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Afternoon roundup

Friday, Oct 20, 2023 - Posted by Rich Miller

* I’ve been telling subscribers about this. Nursing homes put a property tax break into an omnibus bill, the governor vetoed the provision and they’re now trying to override him during the veto session

A trade group representing nursing-home operators says, with costs rising fast, the industry deserves the tax break. In an apparent effort to underline its point, the Health Care Council of Illinois PAC has donated to the political war chests of dozens of state lawmakers since mid-summer, with $100,000 going to a fund operated by Illinois Senate President Don Harmon.

Pritzker and allies counter that the tax shift is not warranted, especially since the nursing home industry won an estimated $700 million in higher state Medicaid payments last year. Pritzker’s amendatory veto means lawmakers will have to consider the matter again, with a simple majority of both houses needed to concur and a 60% margin needed to override him. […]

The bill would grant the relief by cutting the tax rate on nursing homes from 25% of their market value (today’s standard for all commercial property in Cook County) to the 10% figure used for single-family residences. The fact sheet asserts the impact on taxing bodies and other taxpayers would be minimal.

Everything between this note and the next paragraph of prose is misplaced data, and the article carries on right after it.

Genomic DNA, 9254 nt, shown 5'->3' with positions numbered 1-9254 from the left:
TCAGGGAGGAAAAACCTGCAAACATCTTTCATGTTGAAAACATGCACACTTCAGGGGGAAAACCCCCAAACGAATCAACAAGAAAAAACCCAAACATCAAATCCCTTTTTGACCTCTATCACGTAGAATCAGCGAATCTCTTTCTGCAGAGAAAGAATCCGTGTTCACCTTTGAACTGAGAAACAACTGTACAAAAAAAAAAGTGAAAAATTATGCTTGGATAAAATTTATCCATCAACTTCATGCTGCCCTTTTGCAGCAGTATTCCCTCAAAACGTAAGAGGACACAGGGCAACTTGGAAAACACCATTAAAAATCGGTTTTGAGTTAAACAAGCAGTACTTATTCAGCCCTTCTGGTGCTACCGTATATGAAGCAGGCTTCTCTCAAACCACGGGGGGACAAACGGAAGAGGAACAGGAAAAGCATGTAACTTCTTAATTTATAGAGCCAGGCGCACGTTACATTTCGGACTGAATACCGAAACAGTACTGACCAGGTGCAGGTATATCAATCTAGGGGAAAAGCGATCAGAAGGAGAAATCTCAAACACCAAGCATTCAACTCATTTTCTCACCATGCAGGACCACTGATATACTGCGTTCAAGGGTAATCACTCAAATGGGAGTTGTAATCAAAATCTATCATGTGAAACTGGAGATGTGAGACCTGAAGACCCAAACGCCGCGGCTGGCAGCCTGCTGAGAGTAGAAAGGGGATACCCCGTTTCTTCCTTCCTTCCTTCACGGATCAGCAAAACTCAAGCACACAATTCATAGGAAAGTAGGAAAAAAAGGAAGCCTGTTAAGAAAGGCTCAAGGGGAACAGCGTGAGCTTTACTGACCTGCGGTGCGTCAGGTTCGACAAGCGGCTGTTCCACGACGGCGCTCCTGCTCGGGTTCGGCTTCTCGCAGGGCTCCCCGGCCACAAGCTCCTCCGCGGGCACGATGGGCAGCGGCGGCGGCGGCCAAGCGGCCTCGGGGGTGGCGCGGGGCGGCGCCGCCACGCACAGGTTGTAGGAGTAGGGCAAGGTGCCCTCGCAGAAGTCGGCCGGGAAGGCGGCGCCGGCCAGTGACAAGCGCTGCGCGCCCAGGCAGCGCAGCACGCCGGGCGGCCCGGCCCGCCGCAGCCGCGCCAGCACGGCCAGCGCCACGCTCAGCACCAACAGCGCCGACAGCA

But Pritzker in his veto message disagreed, saying he has been hearing from worried municipal officials, especially in the south end of Cook County, where many businesses long have departed and nursing homes comprise a disproportionate share of the property-tax base.

The nursing home owners are telling members that southern Cook County is where they’re being hit the hardest. That area has horribly high property taxes because so many businesses have left. If the nursing homes do receive their tax cut, everyone else’s taxes will have to go up and more businesses could leave. If they don’t receive the cut, some nursing homes may close.

That region needs a Marshall Plan.

* Cook County State’s Attorney…

One month into the implementation of the groundbreaking Pretrial Fairness Act (PFA), the Cook County State’s Attorney’s Office (CCSAO) takes a moment to reflect on the progress and challenges of this transformative legislation. As the pioneering state to eliminate cash bail for pretrial release, Illinois is leading the charge in championing a more just and equitable criminal justice system.

Key Updates from the First Month:

    • A total of 649 detention hearings were requested, with detention being granted in 60% of the cases.
    • Only in two cases was the detention request withdrawn.
    • Domestic battery cases emerged prominently, with 216 detention hearings requested. Given that domestic battery is often classified as a misdemeanor, its detention grant rate stood at only 39%.
    • Unlawful Use of a Weapon followed, with 105 detention hearings requested and a 64% grant rate.
    • Cases involving Murder, Vehicular Hijacking, and Attempted Murder boasted the highest rates of detention requests granted at 93%, 94%, and 89% respectively.

Impact on Jail Populations:

    • There has been a notable 12% reduction in the overall jail population, dwindling from 5,531 a year ago to the current 4,846.
    • The count of those accused of non-violent crimes has reduced by 21%, shifting from 2,029 to 1,610.